The PKCS#7 certificate method is common, as are the DER, PFX, and serialized store certificate types. A PKCS#7 message can contain multiple certificates and as such acts as a certificate container. This method allows server applications to simplify certificate trust chain building by delivering the client (leaf) certificate with the complete or partial certificate chain. The client application can then use multiple certificates, if delivered, for certificate chain building purposes. For example, Internet Information Service (IIS) by default sends to the client a full server certificate chain in the PKCS#7 format. An example of the PKCS#7 method from the web site is shown in Figure 4.


Figure 4 - Untrusted Certificate Chain

If you switch to the 'Certification Path' tab you will see that an issuer is presented:

Figure 5 - Incomplete certification path

However issuer (Vimpelcom External CA) is not presented in the self-signed form and additional CA certificates in the chain must present:

Figure 6 - Missing issuer

The BeeLine certificate illustrate how PKCS#7 method works. Since URLs in the certificate Authority Information Access extension are invalid and Vimpelcom External CA is not a common CA, the only way to retrieve it's certificate is to use PKCS#7 containers.

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Crypt32.dll and Microsoft Update

When you open Trusted Root CAs container on Windows XP/Windows Server 2003 you will see a lot of certificates. When you open this container on Windows Vista and newer operating system — only few common trusted root CA certificates are shown. However this doesn't mean that only displayed certificates are trusted. Trusted root CA list is approximately the same (comparing with Windows XP/Windows Server 2003), but rarely usable certificates are stored in the crypt32.dll file and on Microsoft Update web site.

To see how this works, open the Trusted Root CAs container on your Windows Vista or newer box. You should not see a certificate issued to/by: E-ME SSI (RCA). Now open a certificate from this URL: You'll see that this root certificate is trusted. Now refresh local Trusted Root CAs container content and you will see this certificate in the list. There is no magic. If your computer is connected to the internet, certificate chaining engine will check Microsoft Update web site for this certificate. And if found (as in a given example) it is downloaded and installed to the certificate store. If your computer is not connected to the internet, CCE will extract certificate content from crypt32.dll library and install the certificate to the Trusted Root CAs container.

In other words, starting with Windows Vista, root CA certificates are typically installed on demand. For more details see the following KB article: Windows root certificate program members.

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Binding Certificates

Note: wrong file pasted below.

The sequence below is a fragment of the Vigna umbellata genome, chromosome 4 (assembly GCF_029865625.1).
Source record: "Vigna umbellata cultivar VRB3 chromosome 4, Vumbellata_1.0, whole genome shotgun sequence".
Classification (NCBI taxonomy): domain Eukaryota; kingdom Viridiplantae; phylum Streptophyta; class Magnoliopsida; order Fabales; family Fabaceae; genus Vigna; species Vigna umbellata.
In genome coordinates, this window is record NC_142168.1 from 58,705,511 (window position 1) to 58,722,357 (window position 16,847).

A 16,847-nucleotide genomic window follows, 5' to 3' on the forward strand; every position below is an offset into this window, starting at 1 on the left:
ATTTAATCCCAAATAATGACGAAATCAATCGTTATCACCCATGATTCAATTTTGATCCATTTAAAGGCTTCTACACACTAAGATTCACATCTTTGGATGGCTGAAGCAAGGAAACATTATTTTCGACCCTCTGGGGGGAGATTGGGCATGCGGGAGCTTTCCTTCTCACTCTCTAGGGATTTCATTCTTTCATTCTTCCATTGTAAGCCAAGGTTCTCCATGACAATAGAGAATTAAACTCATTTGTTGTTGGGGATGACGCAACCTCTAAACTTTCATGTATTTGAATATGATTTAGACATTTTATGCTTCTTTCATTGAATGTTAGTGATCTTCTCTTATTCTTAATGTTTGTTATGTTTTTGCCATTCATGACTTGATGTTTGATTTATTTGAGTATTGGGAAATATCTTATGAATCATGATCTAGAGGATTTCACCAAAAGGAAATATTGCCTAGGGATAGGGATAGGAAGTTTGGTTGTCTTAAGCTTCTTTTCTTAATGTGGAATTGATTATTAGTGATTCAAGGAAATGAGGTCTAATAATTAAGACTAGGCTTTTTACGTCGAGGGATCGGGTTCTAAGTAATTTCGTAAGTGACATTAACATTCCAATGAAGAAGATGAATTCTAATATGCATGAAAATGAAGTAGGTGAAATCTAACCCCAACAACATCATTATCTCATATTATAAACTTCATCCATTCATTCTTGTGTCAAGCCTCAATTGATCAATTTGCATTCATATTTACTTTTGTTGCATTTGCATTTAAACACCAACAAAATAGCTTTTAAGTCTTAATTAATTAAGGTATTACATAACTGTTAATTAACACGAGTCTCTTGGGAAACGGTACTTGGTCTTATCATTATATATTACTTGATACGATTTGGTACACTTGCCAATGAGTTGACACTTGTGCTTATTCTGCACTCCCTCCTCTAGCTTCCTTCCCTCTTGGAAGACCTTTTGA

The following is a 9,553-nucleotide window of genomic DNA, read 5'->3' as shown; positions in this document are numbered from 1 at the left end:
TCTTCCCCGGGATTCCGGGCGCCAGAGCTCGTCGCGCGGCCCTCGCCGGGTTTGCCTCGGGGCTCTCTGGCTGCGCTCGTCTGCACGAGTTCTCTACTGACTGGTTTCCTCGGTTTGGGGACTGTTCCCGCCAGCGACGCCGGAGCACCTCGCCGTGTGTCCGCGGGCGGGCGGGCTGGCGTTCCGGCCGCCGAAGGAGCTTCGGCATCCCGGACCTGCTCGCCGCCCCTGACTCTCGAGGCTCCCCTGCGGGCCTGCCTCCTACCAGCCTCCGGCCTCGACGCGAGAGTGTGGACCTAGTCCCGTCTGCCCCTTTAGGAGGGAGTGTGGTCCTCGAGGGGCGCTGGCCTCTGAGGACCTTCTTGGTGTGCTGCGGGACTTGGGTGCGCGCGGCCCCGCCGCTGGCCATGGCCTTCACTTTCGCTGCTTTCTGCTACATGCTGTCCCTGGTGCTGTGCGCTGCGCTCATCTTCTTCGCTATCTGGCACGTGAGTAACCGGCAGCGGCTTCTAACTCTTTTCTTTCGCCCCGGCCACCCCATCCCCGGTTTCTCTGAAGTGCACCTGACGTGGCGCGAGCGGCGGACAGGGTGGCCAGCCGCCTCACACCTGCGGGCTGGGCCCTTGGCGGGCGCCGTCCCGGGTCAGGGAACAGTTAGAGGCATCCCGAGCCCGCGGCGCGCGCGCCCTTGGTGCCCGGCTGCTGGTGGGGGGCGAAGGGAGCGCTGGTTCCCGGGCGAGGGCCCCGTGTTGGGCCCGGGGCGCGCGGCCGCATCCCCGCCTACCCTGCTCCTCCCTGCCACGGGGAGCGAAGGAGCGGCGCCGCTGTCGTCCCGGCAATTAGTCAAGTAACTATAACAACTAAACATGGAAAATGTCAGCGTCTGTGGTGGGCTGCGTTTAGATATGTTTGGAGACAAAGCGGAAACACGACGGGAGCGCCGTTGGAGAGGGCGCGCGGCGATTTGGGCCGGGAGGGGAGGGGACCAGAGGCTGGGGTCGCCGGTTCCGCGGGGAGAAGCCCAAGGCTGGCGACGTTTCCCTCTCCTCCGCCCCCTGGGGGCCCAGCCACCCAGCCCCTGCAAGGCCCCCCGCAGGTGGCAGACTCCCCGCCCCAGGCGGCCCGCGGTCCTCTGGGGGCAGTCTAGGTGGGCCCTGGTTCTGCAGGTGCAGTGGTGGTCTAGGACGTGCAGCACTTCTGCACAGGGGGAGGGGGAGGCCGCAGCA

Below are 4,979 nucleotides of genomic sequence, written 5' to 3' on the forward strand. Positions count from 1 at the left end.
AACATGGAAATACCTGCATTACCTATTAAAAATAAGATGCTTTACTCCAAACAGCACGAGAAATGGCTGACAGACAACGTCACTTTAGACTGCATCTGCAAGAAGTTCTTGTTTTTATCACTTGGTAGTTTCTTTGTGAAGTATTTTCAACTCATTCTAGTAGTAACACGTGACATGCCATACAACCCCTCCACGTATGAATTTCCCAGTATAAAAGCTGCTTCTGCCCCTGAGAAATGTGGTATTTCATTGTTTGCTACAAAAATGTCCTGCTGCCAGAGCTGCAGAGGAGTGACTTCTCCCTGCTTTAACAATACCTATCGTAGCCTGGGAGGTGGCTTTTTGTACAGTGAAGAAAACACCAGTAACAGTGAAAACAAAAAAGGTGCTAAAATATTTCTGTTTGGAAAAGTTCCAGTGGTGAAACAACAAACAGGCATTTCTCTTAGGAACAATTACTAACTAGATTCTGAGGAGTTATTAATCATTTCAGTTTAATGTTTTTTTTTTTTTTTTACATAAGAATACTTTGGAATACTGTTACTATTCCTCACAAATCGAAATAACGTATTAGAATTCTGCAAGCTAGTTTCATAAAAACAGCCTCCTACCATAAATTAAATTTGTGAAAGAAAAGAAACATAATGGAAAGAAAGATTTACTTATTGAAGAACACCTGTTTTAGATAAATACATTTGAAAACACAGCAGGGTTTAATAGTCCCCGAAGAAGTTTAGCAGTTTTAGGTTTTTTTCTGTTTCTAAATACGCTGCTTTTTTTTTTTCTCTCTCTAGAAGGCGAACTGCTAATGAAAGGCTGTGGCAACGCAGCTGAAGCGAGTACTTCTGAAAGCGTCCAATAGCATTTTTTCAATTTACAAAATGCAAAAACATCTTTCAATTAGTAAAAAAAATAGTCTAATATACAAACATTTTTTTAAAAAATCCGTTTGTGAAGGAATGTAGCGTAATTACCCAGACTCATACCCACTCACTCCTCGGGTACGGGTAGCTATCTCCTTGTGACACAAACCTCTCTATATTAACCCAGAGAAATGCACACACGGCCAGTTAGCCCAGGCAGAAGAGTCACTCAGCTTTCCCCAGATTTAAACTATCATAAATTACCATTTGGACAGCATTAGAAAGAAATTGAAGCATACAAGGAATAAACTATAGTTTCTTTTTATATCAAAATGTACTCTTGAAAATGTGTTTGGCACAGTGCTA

Once chain certificates are retrieved by using one of the mentioned above method CCE binds (arranges) them to the corresponding position in the chain. CCE uses one of the several methods for certificate binding:

  • Exact match
  • Key match;
  • Name match.

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Arranging Certificates: Exact Match

In order to bind the issuer certificate with another certificate the following values must match:

  • Key identifier;
  • Issuer name;
  • Certificate serial number.

For example, take a certificate from Intermediate CAs container with the Serial Number=17. This is the StartCom Extended Validation Server CA certificate. This certificate contains Authority Key Identifier (AKI) extension with the following content:

KeyID=4e 0b ef 1a a4 40 5b a5 17 69 87 30 ca 34 68 43 d0 41 ae f2

Certificate Issuer:

     Directory Address:

          CN=StartCom Certification Authority

          OU=Secure Digital Certificate Signing

          O=StartCom Ltd.


Certificate SerialNumber=01

Issuer certificate must match all these values in the Subject Key Identifier (SKI) extension, Subject and Serial Number fields respectively. In other words: KeyID value in the particular certificate AKI extension must match the value in the Subject Key Identifier (SKI) extension of the issuer certificate. Certificate Issuer value in the particular certificate must match the value in the Subject field of the issuer certificate. And Serial Number in the particular certificate must match the value in the Serial Number of the issuer certificate. If one of them doesn't match, certificate binding will fail and CCE will attempt to find another certificate that can be considered as a particular certificate issuer.

You can switch to the Certification Path tab and ensure that these values are identical. As the result CCE can safely bind issuer certificate to the particular certificate as issuer.